“I think the space rewards real artists, people who put in a lot of work and think about how to curate a collection”

- Derry Ainsworth

AFTER ARRIVING IN Hong Kong in 2014, British- born architectu­re graduate Derry Ainsworth decided to pursue his passion for photograph­y, experiment­ing and perfecting his craft and technique until he developed his now unique style that captures new perspectiv­es of the city and takes viewers on a visual adventure between concrete and jungle. Now the creative director of the Digital Art Fair is taking the skills and expertise he has honed over the past years to venture into the metaverse and become one of the pioneers of the local NFT fine art space.

What is your earliest memory of art?

Winning a Sonic the Hedgehog drawing competitio­n when I was a kid.

What is happiness to you?

Travelling, getting lost somewhere new with my camera.

Why do you do what you do?

I want to share and capture the beauty of the world as I see it today, from unique perspectiv­es.

How are you currently approachin­g your art?

I have always loved photograph­y and video and the NFT space has caused me to rethink how I can create my art pieces in a new and exciting way. In my Collected Memories series, I take my favourite images from my seven years of shooting, cut elements out, recompose them and animate them into these dynamic collage pieces.

What occupation would you have chosen if you didn’t choose art?

Probably pizza chef.

Where do you find your creative inspiratio­n?

Music and travel.

What is your greatest achievemen­t?

I just sold one of my digital artworks on Sotheby’s as part of their spring contempora­ry auction.

Greatest regret?

Not getting into art sooner.

What is your most treasured possession?

Definitely my camera.

What do you think is your biggest flaw?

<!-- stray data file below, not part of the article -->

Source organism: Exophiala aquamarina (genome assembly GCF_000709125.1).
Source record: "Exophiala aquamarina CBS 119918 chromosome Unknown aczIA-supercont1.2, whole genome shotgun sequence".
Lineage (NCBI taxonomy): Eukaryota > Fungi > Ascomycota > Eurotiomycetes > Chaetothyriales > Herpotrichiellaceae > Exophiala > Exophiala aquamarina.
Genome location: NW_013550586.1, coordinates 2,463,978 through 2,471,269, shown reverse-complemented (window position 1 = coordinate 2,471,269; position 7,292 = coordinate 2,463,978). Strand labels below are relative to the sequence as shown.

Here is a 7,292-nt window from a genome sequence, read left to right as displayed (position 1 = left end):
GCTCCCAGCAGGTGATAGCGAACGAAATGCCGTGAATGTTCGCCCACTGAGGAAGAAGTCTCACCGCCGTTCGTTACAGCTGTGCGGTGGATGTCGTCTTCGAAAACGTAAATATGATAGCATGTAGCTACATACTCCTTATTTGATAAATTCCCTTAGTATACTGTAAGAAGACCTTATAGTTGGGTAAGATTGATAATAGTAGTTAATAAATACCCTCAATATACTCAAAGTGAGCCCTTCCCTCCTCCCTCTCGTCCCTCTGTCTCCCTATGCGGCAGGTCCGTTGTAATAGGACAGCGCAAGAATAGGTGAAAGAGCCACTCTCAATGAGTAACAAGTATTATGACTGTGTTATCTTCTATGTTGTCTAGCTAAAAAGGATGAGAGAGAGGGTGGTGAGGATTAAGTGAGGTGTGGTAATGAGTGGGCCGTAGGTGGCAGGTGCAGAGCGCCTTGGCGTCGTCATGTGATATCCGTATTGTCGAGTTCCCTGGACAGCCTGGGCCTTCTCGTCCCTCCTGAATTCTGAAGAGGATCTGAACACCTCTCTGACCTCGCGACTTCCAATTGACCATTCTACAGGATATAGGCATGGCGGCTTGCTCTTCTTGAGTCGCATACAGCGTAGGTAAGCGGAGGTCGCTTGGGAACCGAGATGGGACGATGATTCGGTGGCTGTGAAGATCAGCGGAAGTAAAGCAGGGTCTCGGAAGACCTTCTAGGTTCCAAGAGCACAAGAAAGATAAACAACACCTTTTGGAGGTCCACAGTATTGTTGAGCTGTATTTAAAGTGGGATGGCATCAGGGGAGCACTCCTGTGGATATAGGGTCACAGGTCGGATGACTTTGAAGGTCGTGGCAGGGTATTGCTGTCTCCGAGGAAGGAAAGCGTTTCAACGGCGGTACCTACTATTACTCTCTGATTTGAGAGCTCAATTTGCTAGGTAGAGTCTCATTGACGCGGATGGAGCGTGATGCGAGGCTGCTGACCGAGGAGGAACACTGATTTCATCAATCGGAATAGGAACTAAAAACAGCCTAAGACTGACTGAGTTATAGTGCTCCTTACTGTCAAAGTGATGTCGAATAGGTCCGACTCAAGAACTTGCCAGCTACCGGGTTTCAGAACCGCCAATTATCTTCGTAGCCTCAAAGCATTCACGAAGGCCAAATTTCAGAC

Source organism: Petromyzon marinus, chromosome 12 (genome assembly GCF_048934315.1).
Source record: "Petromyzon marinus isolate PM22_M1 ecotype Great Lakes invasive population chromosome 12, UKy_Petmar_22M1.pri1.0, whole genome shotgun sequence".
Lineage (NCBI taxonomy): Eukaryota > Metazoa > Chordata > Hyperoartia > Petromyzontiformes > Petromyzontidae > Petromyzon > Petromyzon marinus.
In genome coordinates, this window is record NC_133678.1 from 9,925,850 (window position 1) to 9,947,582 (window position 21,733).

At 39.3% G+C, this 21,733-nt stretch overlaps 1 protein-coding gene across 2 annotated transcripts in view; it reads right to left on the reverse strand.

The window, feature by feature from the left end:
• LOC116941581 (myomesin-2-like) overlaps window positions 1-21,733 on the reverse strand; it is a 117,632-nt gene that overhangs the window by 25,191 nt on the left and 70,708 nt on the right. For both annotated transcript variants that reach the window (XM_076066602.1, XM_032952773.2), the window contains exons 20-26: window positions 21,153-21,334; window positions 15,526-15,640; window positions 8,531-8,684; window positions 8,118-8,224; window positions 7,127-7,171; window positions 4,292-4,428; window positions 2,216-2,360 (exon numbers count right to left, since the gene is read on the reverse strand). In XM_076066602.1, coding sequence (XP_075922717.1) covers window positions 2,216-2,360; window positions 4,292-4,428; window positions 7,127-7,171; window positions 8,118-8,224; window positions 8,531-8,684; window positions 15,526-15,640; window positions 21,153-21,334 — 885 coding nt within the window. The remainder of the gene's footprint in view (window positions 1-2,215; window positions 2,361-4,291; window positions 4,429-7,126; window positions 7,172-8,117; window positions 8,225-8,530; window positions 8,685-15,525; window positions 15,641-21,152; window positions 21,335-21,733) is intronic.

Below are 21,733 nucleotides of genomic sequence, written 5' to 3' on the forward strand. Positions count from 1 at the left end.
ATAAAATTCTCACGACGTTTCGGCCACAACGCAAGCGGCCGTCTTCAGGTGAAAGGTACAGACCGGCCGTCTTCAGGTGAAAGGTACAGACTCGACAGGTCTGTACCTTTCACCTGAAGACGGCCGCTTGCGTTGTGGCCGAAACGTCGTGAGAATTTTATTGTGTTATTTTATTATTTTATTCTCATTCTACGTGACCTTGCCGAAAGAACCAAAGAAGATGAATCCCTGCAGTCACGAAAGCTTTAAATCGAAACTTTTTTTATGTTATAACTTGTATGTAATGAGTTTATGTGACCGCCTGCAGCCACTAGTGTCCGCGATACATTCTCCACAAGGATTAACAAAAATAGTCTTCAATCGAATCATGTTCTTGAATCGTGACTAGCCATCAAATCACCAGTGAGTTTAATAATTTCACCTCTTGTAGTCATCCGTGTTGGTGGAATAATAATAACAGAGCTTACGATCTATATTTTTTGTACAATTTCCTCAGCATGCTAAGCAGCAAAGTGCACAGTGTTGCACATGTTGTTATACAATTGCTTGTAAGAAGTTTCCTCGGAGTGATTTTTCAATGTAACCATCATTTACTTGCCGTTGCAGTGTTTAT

I’m a workaholic.

What themes or messages are important to you as an artist and why?

I really value originalit­y and artists who put their own unique spin on things.

What led you down the path of NFT art?

My friend Sean Foley told me about it last year and I had no idea what he was talking about. From there it was curiosity.

What’s the biggest difference you find between NFT art and other art?

The main difference is the way in which you create, collect and experience it.

These days tech is becoming a huge part of an artist’s workflow and is enabling artists to push new boundaries with their work.

And with everybody having a screen in their pocket, artists are recognisin­g the user experience of collecting and experienci­ng art in digital formats.

Before and after joining the NFT art scene, how has your perception of the medium changed?

As time has gone on and the market has matured, you find that people who were in the scene to make quick money have been filtered out. Real artists and projects keep creating.

What’s the biggest challenge you faced when you were getting started with NFTs?

At the beginning it’s about getting the exposure. It can take time to find a collector. Being on the right platform and using social media can help to get your marketing off the ground.

What do you value most in an artist?

Creating thought-provoking, captivatin­g work.

What makes an artist successful in the NFT space?

Authentici­ty over everything. I think the space rewards real artists, people who put in a lot of work and think about how they can curate a collection.

What quality do you like the most in people?

I like to surround myself with genuine honest people who are simply themselves.

What quality do you dislike the most in people?

People with a false sense of entitlemen­t.

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